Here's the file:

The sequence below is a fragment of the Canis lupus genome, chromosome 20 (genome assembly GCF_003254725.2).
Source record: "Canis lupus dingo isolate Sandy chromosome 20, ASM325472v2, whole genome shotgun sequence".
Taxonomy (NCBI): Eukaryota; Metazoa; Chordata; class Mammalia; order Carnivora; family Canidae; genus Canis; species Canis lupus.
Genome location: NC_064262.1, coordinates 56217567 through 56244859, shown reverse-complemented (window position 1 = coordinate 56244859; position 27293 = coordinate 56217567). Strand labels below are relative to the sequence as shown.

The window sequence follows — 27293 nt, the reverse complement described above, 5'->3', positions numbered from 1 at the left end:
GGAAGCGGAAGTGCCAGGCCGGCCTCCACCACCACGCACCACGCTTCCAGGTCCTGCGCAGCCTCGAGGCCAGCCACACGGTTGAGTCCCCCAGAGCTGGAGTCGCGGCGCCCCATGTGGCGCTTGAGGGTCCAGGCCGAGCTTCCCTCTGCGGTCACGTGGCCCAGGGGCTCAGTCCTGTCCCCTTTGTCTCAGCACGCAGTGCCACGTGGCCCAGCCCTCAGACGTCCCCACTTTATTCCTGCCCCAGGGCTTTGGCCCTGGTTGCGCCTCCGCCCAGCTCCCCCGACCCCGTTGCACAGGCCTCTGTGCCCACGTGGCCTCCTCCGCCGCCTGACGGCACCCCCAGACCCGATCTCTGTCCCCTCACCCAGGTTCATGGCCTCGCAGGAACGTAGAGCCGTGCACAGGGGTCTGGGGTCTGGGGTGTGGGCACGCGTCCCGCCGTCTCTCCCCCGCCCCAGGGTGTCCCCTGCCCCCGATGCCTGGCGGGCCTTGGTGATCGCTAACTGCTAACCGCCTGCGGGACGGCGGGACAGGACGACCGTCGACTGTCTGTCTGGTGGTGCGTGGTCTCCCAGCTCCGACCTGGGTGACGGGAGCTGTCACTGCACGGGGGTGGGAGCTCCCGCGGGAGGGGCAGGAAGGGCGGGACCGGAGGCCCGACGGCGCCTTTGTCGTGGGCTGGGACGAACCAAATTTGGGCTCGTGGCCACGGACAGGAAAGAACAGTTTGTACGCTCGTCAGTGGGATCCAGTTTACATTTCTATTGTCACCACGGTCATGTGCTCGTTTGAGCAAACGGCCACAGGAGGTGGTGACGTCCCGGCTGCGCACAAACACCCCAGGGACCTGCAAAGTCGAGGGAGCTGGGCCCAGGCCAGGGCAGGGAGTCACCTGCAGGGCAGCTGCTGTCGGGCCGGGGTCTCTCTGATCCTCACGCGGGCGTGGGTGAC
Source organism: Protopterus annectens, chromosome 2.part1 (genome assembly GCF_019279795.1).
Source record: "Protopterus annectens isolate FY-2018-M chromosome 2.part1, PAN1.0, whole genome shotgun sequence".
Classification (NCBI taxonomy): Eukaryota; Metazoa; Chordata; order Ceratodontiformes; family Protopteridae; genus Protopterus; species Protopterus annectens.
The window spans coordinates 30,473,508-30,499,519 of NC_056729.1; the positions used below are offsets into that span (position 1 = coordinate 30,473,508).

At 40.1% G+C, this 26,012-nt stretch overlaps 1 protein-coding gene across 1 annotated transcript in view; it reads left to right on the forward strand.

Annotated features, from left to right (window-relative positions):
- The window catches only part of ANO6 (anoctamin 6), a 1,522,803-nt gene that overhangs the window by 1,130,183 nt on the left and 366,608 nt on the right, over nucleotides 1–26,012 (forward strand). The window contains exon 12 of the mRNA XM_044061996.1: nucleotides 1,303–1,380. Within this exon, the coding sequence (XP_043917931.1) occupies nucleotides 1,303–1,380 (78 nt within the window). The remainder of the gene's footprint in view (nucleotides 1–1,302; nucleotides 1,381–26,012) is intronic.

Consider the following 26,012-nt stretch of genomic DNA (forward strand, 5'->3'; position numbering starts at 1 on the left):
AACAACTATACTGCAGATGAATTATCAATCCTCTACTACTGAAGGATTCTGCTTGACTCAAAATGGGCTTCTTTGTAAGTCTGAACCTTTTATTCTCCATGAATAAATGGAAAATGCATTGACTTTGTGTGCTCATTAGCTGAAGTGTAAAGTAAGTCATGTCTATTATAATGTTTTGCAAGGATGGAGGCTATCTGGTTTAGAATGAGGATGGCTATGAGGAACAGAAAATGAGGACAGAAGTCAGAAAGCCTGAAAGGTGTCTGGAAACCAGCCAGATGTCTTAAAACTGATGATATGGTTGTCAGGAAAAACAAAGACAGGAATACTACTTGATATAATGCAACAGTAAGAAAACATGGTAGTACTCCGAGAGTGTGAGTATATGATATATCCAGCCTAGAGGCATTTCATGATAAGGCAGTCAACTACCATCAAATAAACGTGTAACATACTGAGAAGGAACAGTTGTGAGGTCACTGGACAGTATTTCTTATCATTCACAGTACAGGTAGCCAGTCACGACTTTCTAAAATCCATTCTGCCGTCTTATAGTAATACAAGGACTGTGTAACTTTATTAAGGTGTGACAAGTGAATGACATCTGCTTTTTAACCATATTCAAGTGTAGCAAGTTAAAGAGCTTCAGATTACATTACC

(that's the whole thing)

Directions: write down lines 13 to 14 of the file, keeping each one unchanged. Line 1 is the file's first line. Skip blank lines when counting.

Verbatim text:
- The window catches only part of ANO6 (anoctamin 6), a 1,522,803-nt gene that overhangs the window by 1,130,183 nt on the left and 366,608 nt on the right, over nucleotides 1–26,012 (forward strand). The window contains exon 12 of the mRNA XM_044061996.1: nucleotides 1,303–1,380. Within this exon, the coding sequence (XP_043917931.1) occupies nucleotides 1,303–1,380 (78 nt within the window). The remainder of the gene's footprint in view (nucleotides 1–1,302; nucleotides 1,381–26,012) is intronic.

Consider the following 26,012-nt stretch of genomic DNA (forward strand, 5'->3'; position numbering starts at 1 on the left):